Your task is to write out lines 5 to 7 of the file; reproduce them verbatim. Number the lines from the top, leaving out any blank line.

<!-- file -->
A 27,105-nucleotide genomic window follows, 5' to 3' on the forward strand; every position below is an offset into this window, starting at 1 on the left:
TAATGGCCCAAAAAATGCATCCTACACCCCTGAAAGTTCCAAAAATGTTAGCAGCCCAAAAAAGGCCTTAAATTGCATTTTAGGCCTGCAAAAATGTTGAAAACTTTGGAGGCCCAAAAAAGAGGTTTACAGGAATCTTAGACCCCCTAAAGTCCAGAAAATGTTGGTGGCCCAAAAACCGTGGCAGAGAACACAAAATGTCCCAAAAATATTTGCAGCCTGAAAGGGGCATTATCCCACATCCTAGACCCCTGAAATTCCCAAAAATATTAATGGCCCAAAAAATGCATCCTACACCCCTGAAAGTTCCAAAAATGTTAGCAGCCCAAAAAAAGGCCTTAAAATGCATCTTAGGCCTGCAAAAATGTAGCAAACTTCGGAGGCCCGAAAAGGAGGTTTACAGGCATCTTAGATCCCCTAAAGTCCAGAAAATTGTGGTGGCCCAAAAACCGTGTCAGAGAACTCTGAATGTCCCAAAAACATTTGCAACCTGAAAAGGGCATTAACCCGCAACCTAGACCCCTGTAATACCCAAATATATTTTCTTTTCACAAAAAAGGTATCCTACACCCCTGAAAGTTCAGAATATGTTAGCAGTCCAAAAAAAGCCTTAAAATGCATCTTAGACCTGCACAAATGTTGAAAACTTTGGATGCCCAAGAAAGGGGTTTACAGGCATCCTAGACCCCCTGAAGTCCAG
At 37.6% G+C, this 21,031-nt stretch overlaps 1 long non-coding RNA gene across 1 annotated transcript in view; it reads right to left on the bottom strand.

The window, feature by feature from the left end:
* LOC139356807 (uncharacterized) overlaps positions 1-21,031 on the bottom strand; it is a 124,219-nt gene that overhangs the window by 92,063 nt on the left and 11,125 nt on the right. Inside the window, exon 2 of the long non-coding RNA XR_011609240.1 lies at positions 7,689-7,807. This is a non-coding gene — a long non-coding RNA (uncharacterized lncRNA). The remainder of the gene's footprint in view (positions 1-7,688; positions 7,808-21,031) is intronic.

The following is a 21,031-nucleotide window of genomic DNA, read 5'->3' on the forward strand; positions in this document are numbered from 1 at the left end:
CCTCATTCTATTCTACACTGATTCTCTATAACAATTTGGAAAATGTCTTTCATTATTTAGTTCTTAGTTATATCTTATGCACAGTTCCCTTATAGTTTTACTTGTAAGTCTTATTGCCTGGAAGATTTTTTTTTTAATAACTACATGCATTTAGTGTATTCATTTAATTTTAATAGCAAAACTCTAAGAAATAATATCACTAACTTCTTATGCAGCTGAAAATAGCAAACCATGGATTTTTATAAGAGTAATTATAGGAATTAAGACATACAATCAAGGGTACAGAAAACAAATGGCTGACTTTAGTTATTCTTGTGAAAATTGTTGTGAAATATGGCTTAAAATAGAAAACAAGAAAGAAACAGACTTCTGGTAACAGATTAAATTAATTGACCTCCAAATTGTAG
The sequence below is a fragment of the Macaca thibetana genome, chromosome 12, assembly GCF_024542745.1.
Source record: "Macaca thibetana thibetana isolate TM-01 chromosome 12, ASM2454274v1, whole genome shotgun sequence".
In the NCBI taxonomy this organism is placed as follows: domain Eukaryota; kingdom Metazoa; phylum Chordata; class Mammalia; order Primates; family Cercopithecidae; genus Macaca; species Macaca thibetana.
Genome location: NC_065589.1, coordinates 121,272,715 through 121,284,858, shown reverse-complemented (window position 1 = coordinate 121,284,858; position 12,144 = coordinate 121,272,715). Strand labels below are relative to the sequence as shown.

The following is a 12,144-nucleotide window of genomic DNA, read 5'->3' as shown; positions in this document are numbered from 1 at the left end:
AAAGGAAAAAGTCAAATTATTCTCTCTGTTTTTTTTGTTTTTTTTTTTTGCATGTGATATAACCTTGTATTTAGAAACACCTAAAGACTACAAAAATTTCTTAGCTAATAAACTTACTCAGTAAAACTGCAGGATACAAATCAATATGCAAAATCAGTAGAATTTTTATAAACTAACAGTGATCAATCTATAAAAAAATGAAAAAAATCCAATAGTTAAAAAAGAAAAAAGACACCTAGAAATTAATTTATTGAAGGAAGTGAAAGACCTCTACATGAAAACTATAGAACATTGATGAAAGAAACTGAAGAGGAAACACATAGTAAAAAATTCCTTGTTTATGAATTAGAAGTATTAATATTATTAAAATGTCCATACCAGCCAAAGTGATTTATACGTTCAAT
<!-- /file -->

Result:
* LOC139356807 (uncharacterized) overlaps positions 1-21,031 on the bottom strand; it is a 124,219-nt gene that overhangs the window by 92,063 nt on the left and 11,125 nt on the right. Inside the window, exon 2 of the long non-coding RNA XR_011609240.1 lies at positions 7,689-7,807. This is a non-coding gene — a long non-coding RNA (uncharacterized lncRNA). The remainder of the gene's footprint in view (positions 1-7,688; positions 7,808-21,031) is intronic.

The following is a 21,031-nucleotide window of genomic DNA, read 5'->3' on the forward strand; positions in this document are numbered from 1 at the left end:
CCTCATTCTATTCTACACTGATTCTCTATAACAATTTGGAAAATGTCTTTCATTATTTAGTTCTTAGTTATATCTTATGCACAGTTCCCTTATAGTTTTACTTGTAAGTCTTATTGCCTGGAAGATTTTTTTTTTAATAACTACATGCATTTAGTGTATTCATTTAATTTTAATAGCAAAACTCTAAGAAATAATATCACTAACTTCTTATGCAGCTGAAAATAGCAAACCATGGATTTTTATAAGAGTAATTATAGGAATTAAGACATACAATCAAGGGTACAGAAAACAAATGGCTGACTTTAGTTATTCTTGTGAAAATTGTTGTGAAATATGGCTTAAAATAGAAAACAAGAAAGAAACAGACTTCTGGTAACAGATTAAATTAATTGACCTCCAAATTGTAG